My first year at university was going really well and I was having a brilliant time. I was at the Liverpool Institute for Performing Arts studying song writing and performance, both real passions of mine. I loved performing at university and at local open mic nights and I had just started a band. I had a great group of friends, loved the city and was enjoying being an independent 19-year-old.
I began to feel quite fatigued, but I initially thought I was just run down from student life. I kept thinking that a pint would make me feel better, so I just pushed through. I was that pale I was almost see-through, and I began to have pains at the bottom of my leg like shin splints.
It went on for three months until I was walking home after a friend’s gig and I collapsed. By this point, other symptoms had appeared, such as weight loss, bruising and shortness of breath. I went to a walk-in clinic and they just said that I was anaemic and sent me away. But I knew something was wrong, so I went with a friend to the student health clinic the same day. Just by chance, the nurse seeing me had experience with blood cancer, and she saw how pale I was and did a blood test.
I was sent to A&E along with my bloods. My parents came down from Leicester to be with me as I was kept on a halfway ward. At the time, I didn’t understand the seriousness of the situation. It wasn’t until the next day when the doctors woke me up and listed off a few illnesses that it could be that I heard the word “leukaemia”, and I knew then that my life was about to change.
They then moved me to a women’s cancer ward where I waited over the weekend till I could have a bone marrow biopsy on the Monday. I remember waiting for the results and that
night hearing the other women on my ward throwing up and suffering due to the chemo and thinking: “Is this what I have to come?” The biopsy confirmed it was B-cell acute lymphoblastic leukaemia (B-ALL) and that afternoon I was sent by ambulance to The Leicester Royal Infirmary. I knew I needed my family around me during treatment so I decided that I would go back to my hometown for treatment. It was hard saying goodbye to my close friendship group though. We spent so much time together up until that point.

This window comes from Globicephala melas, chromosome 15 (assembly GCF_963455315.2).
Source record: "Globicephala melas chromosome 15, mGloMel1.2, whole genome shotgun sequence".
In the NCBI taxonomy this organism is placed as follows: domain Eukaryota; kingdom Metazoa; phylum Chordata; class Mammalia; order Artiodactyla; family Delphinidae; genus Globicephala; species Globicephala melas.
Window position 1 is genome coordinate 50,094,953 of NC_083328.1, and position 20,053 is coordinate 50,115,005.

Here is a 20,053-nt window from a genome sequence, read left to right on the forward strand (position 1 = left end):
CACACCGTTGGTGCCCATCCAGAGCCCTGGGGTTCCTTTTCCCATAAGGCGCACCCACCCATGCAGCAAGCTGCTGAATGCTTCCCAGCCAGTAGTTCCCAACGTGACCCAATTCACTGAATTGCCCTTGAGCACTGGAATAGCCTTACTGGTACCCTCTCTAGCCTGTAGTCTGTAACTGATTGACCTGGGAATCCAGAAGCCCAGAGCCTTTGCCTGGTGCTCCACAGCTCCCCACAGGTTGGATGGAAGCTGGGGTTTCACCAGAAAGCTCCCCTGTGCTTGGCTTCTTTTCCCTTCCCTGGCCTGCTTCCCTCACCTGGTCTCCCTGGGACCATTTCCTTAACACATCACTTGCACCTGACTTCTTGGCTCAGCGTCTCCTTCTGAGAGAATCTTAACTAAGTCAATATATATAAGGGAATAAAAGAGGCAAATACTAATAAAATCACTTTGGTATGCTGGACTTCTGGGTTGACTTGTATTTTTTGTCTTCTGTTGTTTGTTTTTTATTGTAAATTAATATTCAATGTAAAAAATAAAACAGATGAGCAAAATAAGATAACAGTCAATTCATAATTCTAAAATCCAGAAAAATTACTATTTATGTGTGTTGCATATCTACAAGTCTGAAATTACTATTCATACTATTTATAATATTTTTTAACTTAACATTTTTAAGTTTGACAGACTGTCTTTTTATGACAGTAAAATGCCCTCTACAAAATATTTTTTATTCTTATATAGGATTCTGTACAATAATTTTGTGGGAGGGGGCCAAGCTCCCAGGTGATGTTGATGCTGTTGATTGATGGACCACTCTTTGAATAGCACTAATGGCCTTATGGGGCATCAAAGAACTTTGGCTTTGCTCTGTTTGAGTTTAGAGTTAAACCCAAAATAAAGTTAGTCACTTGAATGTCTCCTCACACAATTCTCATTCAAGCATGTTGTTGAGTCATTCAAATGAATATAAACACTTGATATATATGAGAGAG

I started my first round of chemo the day after I arrived at the ward. It went OK, but I don’t remember a lot of it and my mum thinks that’s a coping mechanism. During the second round of chemo, I had injections in my stomach which were bad. I am quite petite, but the steroids were making me very hungry. I was never satisfied, and I was eating that much that it made me very sick. My face swelled with the water retention, I lost my hair, I got pneumonia and oral thrush.
The effect on my mental health was very bad, and I got very low moods. I asked for a counsellor, but the waiting list was really long, and I was told that it would take up to seven weeks to get one. My parents decided to pay for me to go private as I couldn’t wait that long.
My mum stayed at the hospital every night to support me. When I woke from morphine-induced nightmares I needed her there to calm me down. When I was really poorly, I needed her to wash me, put me to bed and get me dressed. She cooked for me and took me to hospital. It was tough being so reliant on other people after being independent, but you need your family at a time like that.
I did a year of intensive chemo and then started my maintenance period of chemo in November 2019, which lasts for two years. I started recovering and getting some strength back and I was planning to go back to university in the February! However, I went to Liverpool for New Year’s Eve to spend it with my friends, and whilst there I started getting pain in my shoulder. Just a day after I got back from Liverpool I had to go into hospital, and I was diagnosed with osteoporosis and septic arthritis in my right shoulder, which was caused by the steroids I was on and my low immunity. This required surgery and a lot of recovering in hospital as well as high doses of morphine. This set me back a lot and was quite hard for me to deal with.
Then the COVID-19 pandemic hit and the whole world went into lockdown. Yet in this time I recovered – I got back into exercise and started singing and playing guitar again. I moved back to Liverpool in the July in a flat with my friend and started uni again. I spent a lot of the time going back and forth from Liverpool to Leicester for treatment, and then I had to shield in Leicester for the second lockdown and finish my first year of degree online, but my mental health and physical health were a lot better. I still dealt with hospital admissions and infections, but I recovered a lot quicker.
I am in remission and have been since the first round of chemo, which I am very happy about. My treatment finished on 17th July, which means I can really start recovering and go into the second year of my degree chemo-free!